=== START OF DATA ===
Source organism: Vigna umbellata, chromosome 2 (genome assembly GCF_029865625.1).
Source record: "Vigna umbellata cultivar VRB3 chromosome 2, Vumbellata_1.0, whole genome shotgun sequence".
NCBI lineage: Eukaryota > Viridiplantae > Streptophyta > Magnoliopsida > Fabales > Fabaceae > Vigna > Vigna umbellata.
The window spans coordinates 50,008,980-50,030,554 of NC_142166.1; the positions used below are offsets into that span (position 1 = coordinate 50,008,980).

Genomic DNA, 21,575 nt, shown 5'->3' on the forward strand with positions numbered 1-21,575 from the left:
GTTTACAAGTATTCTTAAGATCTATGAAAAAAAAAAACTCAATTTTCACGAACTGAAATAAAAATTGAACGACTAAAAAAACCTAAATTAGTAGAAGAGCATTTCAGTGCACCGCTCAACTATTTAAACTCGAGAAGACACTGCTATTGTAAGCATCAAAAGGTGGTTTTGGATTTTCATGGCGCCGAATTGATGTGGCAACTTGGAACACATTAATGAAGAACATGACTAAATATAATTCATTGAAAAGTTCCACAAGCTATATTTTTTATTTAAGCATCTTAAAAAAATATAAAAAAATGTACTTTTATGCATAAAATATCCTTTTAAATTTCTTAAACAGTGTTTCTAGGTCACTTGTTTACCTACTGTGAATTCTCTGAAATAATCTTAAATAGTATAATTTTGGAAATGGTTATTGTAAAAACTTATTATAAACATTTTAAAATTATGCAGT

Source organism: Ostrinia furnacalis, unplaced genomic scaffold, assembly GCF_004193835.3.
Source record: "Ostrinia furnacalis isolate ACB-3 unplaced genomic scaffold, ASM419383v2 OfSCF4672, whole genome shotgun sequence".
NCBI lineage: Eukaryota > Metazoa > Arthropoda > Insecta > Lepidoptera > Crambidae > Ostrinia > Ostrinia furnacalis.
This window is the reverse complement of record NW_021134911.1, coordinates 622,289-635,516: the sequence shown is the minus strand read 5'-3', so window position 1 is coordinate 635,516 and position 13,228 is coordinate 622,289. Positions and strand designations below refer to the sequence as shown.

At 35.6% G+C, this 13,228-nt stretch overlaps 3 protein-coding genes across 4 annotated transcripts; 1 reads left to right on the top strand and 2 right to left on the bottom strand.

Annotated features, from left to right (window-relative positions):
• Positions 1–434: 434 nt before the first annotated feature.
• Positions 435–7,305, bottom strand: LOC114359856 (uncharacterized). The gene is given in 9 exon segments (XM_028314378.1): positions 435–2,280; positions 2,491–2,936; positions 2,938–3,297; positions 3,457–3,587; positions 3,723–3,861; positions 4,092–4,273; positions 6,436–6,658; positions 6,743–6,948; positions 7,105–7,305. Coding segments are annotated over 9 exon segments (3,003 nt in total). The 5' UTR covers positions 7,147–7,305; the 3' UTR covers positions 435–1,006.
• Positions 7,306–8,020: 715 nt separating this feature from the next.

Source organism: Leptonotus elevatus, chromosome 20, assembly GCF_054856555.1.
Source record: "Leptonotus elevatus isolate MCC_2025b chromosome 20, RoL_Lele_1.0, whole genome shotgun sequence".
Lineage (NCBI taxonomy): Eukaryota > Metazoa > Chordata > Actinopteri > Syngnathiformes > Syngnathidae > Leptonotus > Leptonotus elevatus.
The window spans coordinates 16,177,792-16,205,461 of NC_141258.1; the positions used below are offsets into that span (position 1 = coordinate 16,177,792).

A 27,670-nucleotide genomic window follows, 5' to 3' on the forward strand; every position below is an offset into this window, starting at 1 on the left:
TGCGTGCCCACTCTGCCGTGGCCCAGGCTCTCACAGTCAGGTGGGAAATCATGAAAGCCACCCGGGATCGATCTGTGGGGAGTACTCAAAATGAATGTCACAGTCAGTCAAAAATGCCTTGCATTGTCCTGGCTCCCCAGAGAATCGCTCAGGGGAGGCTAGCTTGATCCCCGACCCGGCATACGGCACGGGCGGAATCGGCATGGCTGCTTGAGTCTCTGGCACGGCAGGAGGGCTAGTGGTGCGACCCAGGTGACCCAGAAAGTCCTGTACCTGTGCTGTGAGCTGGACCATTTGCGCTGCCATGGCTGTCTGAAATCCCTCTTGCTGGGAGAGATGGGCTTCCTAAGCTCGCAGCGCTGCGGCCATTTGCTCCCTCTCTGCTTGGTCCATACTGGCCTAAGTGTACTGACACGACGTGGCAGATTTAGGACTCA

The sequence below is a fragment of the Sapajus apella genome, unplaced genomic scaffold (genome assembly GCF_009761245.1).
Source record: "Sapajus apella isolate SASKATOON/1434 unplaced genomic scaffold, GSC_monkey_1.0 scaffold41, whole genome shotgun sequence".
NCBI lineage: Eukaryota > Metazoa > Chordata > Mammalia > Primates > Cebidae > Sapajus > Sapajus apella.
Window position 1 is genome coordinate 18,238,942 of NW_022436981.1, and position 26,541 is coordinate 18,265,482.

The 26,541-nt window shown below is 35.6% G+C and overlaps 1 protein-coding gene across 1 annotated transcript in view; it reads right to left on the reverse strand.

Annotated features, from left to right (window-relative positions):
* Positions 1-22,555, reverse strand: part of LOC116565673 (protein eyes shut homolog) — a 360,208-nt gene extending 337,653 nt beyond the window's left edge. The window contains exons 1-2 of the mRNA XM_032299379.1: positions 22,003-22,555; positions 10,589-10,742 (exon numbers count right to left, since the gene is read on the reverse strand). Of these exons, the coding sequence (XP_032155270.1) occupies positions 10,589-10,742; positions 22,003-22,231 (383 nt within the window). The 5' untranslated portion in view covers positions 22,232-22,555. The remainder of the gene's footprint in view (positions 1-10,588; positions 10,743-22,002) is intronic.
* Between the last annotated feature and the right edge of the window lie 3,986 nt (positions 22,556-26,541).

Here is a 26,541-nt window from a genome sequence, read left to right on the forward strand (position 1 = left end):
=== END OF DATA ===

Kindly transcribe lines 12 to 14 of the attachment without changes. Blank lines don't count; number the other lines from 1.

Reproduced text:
Annotated features, from left to right (window-relative positions):
• Positions 1–434: 434 nt before the first annotated feature.
• Positions 435–7,305, bottom strand: LOC114359856 (uncharacterized). The gene is given in 9 exon segments (XM_028314378.1): positions 435–2,280; positions 2,491–2,936; positions 2,938–3,297; positions 3,457–3,587; positions 3,723–3,861; positions 4,092–4,273; positions 6,436–6,658; positions 6,743–6,948; positions 7,105–7,305. Coding segments are annotated over 9 exon segments (3,003 nt in total). The 5' UTR covers positions 7,147–7,305; the 3' UTR covers positions 435–1,006.